Iris.AI democratizes access to research

This company helps you to understand the science behind your favorite TED talks

This is your brain on data? Photo courtesy of Nordic Startup Bits

This is your brain on data? Photo courtesy of Nordic Startup Bits

You just saw a really cool TED talk on, say, lab-grown organs, and want to learn more about it, but you don’t know anything about biotechnology. Google Scholar would be a good place to start—if you knew the right keywords to search for. Enter Iris.AI.

Iris.AI can use the TED talk as input and find exactly what you’re looking for.

Iris.AI is a company that “aims to make scientific research fast and easy, even if you’re a total non-expert.”
The goal of Iris.AI is to build an artificial intelligence capable of highlighting new trends and interconnections of discoveries to help knowledge seekers connect the dots.

Even if the science behind your interest area is completely inscrutable to non-experts, the AI-trained methodology helps you search using all sorts of different inputs, so you can instantly access and navigate the research of your interest.

The company was first established at Singularity University in 2015, where founder Anita Schjøll Brede was one of the first Norwegians to complete the program. She now runs the Singularity University’s Global Impact Competition for Norway.

Millions of papers never even read

“Nearly 1.8 million research papers are published each year by researchers around the world. Yet, only a disturbingly small portion of it is put into practice or ever even read. These papers, and the connections they make, hold great potential for innovation. The challenge is that human brain is not powerful enough to find and process all the relevant scientific information that is available,” writes the company on their launch.

Though this sounds innocuous, the movement to democratize access to scientific research is remarkably controversial. The “Open Access” debate has been raging in scholarly circles for the past few years. Perhaps the most widely known embodiment of the movement was the arrest and subsequent suicide of Reddit co-founder Aaron Swartz, who was caught illegally downloading articles from the research database JSTOR.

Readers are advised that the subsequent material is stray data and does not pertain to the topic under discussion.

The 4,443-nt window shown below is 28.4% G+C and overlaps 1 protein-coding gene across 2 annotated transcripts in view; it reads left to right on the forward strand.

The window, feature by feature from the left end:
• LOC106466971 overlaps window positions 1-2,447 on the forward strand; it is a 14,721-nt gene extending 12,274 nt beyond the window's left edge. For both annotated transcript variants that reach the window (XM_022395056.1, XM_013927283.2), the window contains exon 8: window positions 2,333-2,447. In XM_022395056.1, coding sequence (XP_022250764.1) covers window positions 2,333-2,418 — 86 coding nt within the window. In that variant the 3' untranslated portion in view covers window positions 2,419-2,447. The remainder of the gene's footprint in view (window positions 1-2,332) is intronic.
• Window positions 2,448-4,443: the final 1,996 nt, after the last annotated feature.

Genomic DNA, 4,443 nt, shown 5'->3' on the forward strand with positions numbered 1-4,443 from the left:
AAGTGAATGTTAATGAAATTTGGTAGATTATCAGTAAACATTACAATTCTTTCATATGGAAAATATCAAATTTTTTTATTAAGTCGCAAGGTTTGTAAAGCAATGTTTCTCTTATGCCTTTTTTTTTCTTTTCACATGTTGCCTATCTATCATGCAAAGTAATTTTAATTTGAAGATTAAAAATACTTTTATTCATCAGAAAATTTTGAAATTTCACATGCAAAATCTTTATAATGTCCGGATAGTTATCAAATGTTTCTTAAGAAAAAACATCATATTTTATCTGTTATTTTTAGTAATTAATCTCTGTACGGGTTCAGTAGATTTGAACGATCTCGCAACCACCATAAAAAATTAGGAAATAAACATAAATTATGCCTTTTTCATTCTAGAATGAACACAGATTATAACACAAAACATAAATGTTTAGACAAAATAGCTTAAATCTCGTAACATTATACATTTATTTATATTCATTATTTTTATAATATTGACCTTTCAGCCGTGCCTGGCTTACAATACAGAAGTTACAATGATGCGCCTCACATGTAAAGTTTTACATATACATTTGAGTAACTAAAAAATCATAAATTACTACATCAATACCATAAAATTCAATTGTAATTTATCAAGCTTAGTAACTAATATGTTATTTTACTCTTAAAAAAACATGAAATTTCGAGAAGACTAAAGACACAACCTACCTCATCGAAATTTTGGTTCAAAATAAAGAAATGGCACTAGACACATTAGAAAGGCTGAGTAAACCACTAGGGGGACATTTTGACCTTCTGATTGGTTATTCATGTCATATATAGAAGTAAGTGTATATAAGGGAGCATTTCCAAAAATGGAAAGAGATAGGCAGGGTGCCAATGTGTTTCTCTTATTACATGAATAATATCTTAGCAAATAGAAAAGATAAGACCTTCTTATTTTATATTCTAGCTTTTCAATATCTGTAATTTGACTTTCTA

Founder Anita Schjøll Brede feels that making scientific research more accessible is a simple matter of better knowledge sharing, which will be “immensely beneficial.”

“Our starting point was: scientific research is really hard to find. It is inaccessible. How do we solve that? We looked at all the different problems of research, the distribution, the way you interact, how you find it. … And what we found is that there are millions of papers out there, but you can’t find them. And the idea came along to use AI as a way to overcome this.”

Fear of AI

Open access isn’t the only controversial aspect of Iris.AI. AI has been a tech bogeyman since it first started coming into use, as people fear it will take over their jobs—or worse. “There’s a group of people that are scared of AI because they watched Terminator,” says Schjøll Brede.

But in the real world, AI companies have been focused on specific tasks—feeding your pets, scheduling meetings, and detecting languages. Which is exactly what Iris.AI is doing.

“We are building a very narrow AI that does one thing: she knows how to read science, and tell you about other science related to it.”
The World Economic Forum recently reported that AI is expected to deliver net job growth by 2020. Schjøll Brede is only positive about the vast potential for AI.

“It is not just about AI taking our jobs, but about saving our lives, making your life quality better, so, for example, that those billions of people who don’t have access to healthcare, can get access to healthcare.”
However, she acknowledges that it is important to talk about the issues surrounding AI, and the inevitable changes this technology will bring.

“So many people are using AI technologies for good, so yes, there will be a painful process where jobs change, but the world is getting radically better by the hour.”

This article was originally published on Nordic Startup Bits.

It also appeared in the Oct. 7, 2016, issue of The Norwegian American. To subscribe, visit SUBSCRIBE or call us at (206) 784-4617.

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The Norwegian American is North America's oldest and only Norwegian newspaper, published since May 17, 1889.